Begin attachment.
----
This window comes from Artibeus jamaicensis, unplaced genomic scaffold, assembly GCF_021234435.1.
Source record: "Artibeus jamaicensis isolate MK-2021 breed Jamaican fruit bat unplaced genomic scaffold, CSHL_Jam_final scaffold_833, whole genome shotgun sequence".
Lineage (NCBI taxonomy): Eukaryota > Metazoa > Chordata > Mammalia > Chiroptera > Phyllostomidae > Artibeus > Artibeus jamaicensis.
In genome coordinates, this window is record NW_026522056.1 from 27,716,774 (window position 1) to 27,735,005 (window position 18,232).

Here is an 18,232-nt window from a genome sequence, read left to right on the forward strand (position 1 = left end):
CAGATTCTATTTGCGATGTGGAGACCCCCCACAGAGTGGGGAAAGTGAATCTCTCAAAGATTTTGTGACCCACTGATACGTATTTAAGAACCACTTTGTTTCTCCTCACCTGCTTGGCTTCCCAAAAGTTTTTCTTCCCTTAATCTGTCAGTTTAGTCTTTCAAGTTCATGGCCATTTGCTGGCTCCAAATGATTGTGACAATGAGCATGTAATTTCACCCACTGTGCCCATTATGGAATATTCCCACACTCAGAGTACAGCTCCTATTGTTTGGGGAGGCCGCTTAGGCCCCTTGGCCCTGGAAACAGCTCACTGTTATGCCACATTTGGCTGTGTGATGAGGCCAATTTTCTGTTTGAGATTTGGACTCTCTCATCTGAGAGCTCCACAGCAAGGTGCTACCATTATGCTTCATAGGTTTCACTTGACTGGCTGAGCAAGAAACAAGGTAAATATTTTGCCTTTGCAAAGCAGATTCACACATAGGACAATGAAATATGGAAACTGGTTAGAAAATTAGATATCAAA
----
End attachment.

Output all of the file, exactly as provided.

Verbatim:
This window comes from Artibeus jamaicensis, unplaced genomic scaffold, assembly GCF_021234435.1.
Source record: "Artibeus jamaicensis isolate MK-2021 breed Jamaican fruit bat unplaced genomic scaffold, CSHL_Jam_final scaffold_833, whole genome shotgun sequence".
Lineage (NCBI taxonomy): Eukaryota > Metazoa > Chordata > Mammalia > Chiroptera > Phyllostomidae > Artibeus > Artibeus jamaicensis.
In genome coordinates, this window is record NW_026522056.1 from 27,716,774 (window position 1) to 27,735,005 (window position 18,232).

Here is an 18,232-nt window from a genome sequence, read left to right on the forward strand (position 1 = left end):
CAGATTCTATTTGCGATGTGGAGACCCCCCACAGAGTGGGGAAAGTGAATCTCTCAAAGATTTTGTGACCCACTGATACGTATTTAAGAACCACTTTGTTTCTCCTCACCTGCTTGGCTTCCCAAAAGTTTTTCTTCCCTTAATCTGTCAGTTTAGTCTTTCAAGTTCATGGCCATTTGCTGGCTCCAAATGATTGTGACAATGAGCATGTAATTTCACCCACTGTGCCCATTATGGAATATTCCCACACTCAGAGTACAGCTCCTATTGTTTGGGGAGGCCGCTTAGGCCCCTTGGCCCTGGAAACAGCTCACTGTTATGCCACATTTGGCTGTGTGATGAGGCCAATTTTCTGTTTGAGATTTGGACTCTCTCATCTGAGAGCTCCACAGCAAGGTGCTACCATTATGCTTCATAGGTTTCACTTGACTGGCTGAGCAAGAAACAAGGTAAATATTTTGCCTTTGCAAAGCAGATTCACACATAGGACAATGAAATATGGAAACTGGTTAGAAAATTAGATATCAAA